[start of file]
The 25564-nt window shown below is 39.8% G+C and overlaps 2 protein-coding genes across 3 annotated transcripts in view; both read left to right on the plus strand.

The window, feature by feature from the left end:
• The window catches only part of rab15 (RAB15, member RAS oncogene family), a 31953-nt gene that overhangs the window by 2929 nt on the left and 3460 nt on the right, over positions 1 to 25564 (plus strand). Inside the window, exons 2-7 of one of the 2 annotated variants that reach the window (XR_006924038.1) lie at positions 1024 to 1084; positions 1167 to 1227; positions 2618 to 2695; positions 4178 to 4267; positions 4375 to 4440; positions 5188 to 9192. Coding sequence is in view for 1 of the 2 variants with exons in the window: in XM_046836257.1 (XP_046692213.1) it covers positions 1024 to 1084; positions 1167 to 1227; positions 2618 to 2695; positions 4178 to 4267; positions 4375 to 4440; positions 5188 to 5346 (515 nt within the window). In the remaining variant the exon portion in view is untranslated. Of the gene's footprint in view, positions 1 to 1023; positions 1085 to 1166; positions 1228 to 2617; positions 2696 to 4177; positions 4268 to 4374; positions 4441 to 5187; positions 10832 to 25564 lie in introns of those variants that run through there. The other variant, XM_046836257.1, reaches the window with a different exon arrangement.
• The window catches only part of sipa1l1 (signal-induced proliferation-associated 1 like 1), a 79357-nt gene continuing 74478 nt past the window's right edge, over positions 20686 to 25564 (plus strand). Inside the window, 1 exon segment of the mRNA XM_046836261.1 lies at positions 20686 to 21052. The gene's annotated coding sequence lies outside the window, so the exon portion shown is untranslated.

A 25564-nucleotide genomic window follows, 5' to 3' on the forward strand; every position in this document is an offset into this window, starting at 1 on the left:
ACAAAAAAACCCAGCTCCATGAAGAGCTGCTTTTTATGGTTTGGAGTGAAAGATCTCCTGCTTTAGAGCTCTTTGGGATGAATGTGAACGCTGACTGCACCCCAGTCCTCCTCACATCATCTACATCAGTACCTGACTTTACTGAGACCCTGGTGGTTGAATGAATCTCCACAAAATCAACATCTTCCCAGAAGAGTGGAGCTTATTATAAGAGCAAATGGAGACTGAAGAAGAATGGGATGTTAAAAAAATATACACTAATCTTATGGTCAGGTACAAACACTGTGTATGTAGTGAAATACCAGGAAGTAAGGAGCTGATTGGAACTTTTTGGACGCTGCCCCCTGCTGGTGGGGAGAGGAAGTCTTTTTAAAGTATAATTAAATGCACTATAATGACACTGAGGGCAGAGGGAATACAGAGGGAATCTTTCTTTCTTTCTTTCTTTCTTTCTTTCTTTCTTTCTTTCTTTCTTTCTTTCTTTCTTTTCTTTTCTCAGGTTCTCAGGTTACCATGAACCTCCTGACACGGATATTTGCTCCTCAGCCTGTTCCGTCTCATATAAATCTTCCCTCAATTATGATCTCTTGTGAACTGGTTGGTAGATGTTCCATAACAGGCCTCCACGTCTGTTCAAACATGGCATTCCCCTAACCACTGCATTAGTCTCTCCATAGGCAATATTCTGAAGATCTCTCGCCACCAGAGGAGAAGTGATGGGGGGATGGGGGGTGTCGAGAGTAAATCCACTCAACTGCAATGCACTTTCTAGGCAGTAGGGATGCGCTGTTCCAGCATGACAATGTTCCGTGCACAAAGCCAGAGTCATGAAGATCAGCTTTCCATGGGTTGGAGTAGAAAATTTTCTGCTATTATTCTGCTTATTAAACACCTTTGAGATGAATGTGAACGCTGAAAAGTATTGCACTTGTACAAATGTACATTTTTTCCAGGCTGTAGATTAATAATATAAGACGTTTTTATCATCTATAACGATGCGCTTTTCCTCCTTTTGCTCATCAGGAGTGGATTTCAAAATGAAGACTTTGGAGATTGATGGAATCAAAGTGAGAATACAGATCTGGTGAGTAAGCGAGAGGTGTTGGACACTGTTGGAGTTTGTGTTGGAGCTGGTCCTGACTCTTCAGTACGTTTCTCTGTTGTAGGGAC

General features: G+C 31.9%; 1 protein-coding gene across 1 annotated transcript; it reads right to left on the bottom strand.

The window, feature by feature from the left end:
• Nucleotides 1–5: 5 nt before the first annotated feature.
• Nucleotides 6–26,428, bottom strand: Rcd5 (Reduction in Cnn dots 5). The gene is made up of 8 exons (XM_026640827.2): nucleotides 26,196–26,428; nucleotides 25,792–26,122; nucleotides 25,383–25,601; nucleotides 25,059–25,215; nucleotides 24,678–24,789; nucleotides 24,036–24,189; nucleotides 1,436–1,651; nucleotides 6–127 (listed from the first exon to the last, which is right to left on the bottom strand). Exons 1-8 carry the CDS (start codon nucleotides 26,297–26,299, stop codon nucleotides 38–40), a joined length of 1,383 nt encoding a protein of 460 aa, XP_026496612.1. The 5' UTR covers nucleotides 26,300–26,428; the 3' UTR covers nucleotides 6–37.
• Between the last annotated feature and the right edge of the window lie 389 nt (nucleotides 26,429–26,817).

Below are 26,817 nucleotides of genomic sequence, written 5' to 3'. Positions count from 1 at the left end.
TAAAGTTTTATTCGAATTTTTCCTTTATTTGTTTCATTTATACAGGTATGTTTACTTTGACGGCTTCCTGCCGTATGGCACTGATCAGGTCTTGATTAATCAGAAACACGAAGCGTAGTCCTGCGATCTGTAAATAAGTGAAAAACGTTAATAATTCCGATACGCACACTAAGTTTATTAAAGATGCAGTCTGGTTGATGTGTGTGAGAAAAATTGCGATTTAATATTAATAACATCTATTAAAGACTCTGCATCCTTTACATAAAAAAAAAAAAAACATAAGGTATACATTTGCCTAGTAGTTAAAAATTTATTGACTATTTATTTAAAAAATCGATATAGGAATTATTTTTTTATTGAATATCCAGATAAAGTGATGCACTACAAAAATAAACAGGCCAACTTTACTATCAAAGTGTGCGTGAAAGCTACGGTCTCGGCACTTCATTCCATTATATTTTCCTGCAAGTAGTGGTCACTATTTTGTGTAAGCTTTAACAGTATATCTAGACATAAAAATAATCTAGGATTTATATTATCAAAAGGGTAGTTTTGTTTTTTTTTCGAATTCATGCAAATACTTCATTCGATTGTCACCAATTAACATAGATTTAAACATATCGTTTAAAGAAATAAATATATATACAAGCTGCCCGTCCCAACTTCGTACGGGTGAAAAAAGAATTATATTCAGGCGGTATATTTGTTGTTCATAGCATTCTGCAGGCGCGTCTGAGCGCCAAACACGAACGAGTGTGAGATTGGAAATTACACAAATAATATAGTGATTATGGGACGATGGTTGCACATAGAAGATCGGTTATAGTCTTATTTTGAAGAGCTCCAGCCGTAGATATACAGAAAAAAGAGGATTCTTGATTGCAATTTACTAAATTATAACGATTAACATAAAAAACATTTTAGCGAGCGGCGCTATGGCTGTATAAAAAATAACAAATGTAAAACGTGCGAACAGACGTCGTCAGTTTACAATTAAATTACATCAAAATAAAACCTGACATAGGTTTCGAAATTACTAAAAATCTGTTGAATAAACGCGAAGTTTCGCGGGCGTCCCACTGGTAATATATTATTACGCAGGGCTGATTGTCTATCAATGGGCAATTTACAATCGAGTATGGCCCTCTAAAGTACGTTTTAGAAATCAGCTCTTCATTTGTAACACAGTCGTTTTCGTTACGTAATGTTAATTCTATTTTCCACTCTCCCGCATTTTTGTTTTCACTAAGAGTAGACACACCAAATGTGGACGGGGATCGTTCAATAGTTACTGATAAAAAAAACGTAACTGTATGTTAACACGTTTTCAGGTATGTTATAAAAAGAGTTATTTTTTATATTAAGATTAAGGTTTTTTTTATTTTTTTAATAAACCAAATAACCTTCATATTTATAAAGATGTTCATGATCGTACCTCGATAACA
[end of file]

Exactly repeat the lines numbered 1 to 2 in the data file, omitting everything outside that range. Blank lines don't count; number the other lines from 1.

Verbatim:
The 25564-nt window shown below is 39.8% G+C and overlaps 2 protein-coding genes across 3 annotated transcripts in view; both read left to right on the plus strand.

The window, feature by feature from the left end: